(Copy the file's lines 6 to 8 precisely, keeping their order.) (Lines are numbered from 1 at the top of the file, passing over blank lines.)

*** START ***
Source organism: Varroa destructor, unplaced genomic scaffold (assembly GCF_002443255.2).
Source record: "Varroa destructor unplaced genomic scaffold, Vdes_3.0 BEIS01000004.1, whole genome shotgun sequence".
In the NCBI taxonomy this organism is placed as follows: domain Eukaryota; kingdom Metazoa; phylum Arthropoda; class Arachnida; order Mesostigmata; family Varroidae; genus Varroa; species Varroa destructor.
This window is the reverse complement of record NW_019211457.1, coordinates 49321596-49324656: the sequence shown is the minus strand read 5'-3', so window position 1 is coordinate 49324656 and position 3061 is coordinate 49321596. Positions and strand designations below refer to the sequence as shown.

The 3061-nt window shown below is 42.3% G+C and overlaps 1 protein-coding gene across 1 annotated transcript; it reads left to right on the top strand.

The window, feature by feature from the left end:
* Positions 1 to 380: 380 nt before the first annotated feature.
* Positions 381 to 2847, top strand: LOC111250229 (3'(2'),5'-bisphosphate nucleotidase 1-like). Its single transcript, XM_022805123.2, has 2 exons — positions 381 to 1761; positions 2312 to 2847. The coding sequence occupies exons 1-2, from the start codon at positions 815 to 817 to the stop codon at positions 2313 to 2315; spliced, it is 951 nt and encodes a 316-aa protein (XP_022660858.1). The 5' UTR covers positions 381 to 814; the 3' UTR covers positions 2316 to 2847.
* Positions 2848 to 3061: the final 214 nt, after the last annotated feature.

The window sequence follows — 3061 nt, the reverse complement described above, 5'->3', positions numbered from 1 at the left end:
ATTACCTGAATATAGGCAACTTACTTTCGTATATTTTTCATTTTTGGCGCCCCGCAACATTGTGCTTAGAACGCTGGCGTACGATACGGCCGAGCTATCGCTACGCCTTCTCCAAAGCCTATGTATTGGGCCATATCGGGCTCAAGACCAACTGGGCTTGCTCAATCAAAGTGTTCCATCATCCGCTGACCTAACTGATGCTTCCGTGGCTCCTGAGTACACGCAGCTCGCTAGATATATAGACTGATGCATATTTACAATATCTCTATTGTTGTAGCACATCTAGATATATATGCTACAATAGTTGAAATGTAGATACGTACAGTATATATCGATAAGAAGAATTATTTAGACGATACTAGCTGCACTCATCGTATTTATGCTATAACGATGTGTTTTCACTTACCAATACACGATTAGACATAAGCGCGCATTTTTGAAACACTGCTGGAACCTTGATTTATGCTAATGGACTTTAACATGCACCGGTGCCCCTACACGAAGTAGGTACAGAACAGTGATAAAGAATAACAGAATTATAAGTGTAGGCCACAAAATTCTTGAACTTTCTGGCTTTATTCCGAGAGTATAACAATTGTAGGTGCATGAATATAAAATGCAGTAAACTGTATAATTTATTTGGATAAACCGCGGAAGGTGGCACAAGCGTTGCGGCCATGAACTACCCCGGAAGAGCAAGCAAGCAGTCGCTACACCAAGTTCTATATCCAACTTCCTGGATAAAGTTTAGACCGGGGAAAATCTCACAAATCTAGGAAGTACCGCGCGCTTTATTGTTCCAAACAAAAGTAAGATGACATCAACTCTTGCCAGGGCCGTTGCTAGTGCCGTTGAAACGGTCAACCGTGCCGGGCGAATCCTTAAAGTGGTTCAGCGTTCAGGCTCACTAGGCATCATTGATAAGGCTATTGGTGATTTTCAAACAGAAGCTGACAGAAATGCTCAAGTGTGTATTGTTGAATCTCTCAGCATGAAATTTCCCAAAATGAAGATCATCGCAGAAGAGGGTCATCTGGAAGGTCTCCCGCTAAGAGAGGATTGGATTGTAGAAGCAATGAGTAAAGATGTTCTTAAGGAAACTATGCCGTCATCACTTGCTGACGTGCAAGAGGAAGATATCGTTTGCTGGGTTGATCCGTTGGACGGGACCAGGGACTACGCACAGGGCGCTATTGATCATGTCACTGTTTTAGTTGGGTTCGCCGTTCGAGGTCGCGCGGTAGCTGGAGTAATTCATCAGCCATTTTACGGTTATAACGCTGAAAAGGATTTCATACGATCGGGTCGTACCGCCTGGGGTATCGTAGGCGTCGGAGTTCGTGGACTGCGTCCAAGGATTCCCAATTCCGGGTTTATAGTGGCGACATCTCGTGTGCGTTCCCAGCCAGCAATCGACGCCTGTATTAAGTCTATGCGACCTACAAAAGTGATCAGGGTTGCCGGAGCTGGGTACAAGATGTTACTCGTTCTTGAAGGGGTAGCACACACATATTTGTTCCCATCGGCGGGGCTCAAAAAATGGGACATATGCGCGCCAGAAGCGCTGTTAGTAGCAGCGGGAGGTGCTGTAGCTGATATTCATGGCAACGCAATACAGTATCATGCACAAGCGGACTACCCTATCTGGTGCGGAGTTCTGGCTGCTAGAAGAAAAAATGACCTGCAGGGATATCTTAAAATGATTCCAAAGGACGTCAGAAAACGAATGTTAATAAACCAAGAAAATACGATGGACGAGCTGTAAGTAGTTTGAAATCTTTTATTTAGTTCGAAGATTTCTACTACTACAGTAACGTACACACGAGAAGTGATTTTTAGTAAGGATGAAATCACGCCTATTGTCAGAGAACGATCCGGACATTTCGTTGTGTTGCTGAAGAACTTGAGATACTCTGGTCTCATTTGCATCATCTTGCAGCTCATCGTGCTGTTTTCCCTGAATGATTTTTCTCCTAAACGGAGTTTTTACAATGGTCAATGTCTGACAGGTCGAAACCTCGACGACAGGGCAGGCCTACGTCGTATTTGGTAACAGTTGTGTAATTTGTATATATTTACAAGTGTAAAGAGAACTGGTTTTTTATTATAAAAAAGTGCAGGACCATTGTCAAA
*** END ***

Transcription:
The window, feature by feature from the left end:
* Positions 1 to 380: 380 nt before the first annotated feature.
* Positions 381 to 2847, top strand: LOC111250229 (3'(2'),5'-bisphosphate nucleotidase 1-like). Its single transcript, XM_022805123.2, has 2 exons — positions 381 to 1761; positions 2312 to 2847. The coding sequence occupies exons 1-2, from the start codon at positions 815 to 817 to the stop codon at positions 2313 to 2315; spliced, it is 951 nt and encodes a 316-aa protein (XP_022660858.1). The 5' UTR covers positions 381 to 814; the 3' UTR covers positions 2316 to 2847.